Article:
Ah, mackerel season. Say you are a sailor. Naturally, you are sailing on a Thursday evening, enjoying a beverage as the sun sinks below the skyline of Tampa.
A meaty torpedo of fishiness flies out of the water. Then another! And another!
It seems impossible that no one is brained by the piscatorial hailstorm.
It seems impossible that the near victims often don't even notice it. (Ah, the power of enjoyable beverages and picturesque sunsets on a Thursday evening on Tampa Bay!)
The Spanish mackerel, scientific name Scomberomorus maculates, which does –– seriously –– translate as "silly spotted mackerel," is back in town. Sharply pointed and oily, iridescently dotted and foolish enough to sometimes bite the hand (or toe) that tries to unhook it.
I don't even need to write fiction.
I looked up the word "simulacrum" a while back for a story I was writing, and I keep wanting to put it into wider circulation. It's defined as a copy or an imperfect image of a thing. Likewise the word "brace" means a pair. I'd thought it was more, as in "a brace of partridge," which seems like a small bag for a day's work.
Anyhow, for your viewing pleasure, a brace of angular angler simulacra.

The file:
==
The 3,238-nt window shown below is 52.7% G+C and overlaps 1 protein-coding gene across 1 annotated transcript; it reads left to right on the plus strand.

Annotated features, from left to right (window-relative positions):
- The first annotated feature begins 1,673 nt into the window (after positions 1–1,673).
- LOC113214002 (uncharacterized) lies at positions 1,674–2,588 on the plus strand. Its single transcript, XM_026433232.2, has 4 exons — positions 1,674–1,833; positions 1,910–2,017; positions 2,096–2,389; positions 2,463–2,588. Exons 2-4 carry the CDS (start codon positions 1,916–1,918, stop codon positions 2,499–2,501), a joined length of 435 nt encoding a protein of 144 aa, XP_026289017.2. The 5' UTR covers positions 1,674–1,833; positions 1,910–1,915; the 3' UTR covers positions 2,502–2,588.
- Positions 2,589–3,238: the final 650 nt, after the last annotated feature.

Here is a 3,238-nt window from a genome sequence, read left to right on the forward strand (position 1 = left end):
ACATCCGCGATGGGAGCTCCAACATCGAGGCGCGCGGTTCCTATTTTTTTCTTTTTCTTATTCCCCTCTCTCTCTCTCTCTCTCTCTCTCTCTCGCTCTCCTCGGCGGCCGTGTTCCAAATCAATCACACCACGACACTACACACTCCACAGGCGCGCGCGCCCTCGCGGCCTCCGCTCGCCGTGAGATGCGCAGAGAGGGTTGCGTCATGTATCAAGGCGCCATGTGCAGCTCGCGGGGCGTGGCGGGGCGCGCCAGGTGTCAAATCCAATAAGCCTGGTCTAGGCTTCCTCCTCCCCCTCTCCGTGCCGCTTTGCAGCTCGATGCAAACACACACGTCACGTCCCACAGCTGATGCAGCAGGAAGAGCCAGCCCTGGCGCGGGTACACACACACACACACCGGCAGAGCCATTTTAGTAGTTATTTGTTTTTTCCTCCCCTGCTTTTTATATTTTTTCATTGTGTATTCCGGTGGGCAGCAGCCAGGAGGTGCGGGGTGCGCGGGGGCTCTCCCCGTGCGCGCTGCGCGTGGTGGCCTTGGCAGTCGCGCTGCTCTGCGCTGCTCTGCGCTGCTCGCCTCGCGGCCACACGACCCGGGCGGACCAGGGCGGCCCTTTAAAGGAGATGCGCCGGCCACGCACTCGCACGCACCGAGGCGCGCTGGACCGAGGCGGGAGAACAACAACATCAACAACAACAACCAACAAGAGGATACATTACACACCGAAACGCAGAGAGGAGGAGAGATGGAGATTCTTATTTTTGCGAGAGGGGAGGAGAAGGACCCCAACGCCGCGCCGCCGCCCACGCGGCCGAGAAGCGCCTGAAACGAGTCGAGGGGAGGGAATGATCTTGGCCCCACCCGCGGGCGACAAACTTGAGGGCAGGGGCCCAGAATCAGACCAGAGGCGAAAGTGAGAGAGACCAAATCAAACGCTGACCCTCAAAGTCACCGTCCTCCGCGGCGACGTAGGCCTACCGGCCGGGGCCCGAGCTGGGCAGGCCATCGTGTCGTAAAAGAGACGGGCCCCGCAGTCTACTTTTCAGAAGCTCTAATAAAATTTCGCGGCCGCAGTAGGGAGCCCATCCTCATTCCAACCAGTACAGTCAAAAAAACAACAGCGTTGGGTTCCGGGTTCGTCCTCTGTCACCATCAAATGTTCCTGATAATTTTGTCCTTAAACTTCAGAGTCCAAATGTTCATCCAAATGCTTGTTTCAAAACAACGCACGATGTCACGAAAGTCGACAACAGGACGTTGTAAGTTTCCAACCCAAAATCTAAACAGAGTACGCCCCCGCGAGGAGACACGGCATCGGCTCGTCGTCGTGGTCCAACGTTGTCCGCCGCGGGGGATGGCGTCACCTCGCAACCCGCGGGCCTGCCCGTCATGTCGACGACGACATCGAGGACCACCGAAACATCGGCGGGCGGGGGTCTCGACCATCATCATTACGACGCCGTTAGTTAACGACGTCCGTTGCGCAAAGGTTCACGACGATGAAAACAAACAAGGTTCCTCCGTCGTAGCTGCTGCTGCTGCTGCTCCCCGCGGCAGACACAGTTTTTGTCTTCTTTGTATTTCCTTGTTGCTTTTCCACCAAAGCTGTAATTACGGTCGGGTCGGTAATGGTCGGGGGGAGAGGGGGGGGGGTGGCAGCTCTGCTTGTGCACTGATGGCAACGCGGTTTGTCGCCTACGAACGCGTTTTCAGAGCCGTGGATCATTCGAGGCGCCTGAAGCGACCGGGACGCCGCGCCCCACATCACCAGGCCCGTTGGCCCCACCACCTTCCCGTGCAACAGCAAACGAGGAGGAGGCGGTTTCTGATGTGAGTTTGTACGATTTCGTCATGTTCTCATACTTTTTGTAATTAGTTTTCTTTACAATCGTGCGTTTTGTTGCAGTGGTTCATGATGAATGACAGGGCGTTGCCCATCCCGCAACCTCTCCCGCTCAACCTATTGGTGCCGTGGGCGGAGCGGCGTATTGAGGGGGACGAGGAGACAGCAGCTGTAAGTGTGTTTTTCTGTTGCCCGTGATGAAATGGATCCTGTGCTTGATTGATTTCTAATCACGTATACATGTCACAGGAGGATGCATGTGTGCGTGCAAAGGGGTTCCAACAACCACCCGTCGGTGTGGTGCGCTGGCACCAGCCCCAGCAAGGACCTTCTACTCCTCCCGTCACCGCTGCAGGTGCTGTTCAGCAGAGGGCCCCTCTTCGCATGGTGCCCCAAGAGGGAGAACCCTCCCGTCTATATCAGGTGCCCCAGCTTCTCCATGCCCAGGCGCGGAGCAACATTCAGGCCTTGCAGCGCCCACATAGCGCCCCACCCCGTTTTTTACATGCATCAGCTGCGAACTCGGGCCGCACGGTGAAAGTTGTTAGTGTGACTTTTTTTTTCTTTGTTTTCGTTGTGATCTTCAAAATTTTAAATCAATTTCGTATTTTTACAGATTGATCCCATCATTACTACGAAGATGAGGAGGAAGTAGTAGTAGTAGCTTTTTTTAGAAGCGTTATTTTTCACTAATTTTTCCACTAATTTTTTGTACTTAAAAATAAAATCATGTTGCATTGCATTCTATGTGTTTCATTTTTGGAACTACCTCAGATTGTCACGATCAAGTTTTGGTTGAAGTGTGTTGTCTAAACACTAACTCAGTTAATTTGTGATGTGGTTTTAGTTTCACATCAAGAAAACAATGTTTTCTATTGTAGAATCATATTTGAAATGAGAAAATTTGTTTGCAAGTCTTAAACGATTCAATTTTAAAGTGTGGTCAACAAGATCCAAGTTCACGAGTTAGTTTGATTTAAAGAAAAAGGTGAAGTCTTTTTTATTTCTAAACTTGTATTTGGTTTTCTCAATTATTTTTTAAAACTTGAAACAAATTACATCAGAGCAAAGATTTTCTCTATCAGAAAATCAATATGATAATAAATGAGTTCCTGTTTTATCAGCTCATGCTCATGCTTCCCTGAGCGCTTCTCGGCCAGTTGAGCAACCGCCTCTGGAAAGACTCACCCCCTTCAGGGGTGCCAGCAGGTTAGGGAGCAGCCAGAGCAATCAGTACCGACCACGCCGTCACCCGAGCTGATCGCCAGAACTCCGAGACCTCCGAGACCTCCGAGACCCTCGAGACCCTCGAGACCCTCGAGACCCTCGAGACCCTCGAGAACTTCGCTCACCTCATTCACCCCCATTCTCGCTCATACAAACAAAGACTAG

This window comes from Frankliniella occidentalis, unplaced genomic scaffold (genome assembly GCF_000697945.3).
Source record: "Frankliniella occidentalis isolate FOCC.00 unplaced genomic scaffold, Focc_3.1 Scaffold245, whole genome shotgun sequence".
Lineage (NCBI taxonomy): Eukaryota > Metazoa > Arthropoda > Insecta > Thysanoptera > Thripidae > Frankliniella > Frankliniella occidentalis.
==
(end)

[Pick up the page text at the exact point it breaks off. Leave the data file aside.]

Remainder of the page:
A long winter, a late spring.
The shape of the land shows like the ribs of a hungry animal this early in the spring.
Waiting for the arrival of spring, Mr. Linton and I blazed a couple of new trails. It's easier to make a way without having to part that modesty-drape of leaves and grass.
Naming the trails is surprisingly difficult, for what we end up calling them.
Anyway, a few days and a few yellow blazes later, we now we have Dead Possum Trail (named for the skeleton we found, natch) and what I first thought would be Trillium Trail.
Then we noticed this:
So, Broken Wagon Trail it is.
Okay, yes, it's not technically a wagon. Neither is it precisely broken. But Abandoned Hay Rake Trail doesn't have the same ring, does it? Plus Mr. Linton named it, and what he says, goes. Sometimes. This time.
Back to the narrative.
Late spring this year: even the old oaks seemed to be having a hard time waking up.
My Daddo was petrified of snakes. A traumatic childhood canoe mishap rendered him and his sister and his mother all terribly snake-averse.
In later years, he referred to them as "serpents" in a mostly ineffectual effort to keep from getting the willies* when talking about them.
Mumsie was seriously afraid of spiders but pretty much loved any other living creature in the world. She said, "Oh, for pity's sake. Put them down before they warm up and start biting you."
Lo these decades later, the vaccination still works. A little corn-snake lurking among some line doesn't bother me one bit.
I wonder if he imagined he was invisible. He didn't have much of a grip on how complementary colors work on the color wheel. It's a like scene from a Michael Bay film.
*Ooh, yeah, that Flickr site: so there's someone who re-creates Gary Larson's Far Side cartoons using Legos.
I may have reached the end of the interwebs.
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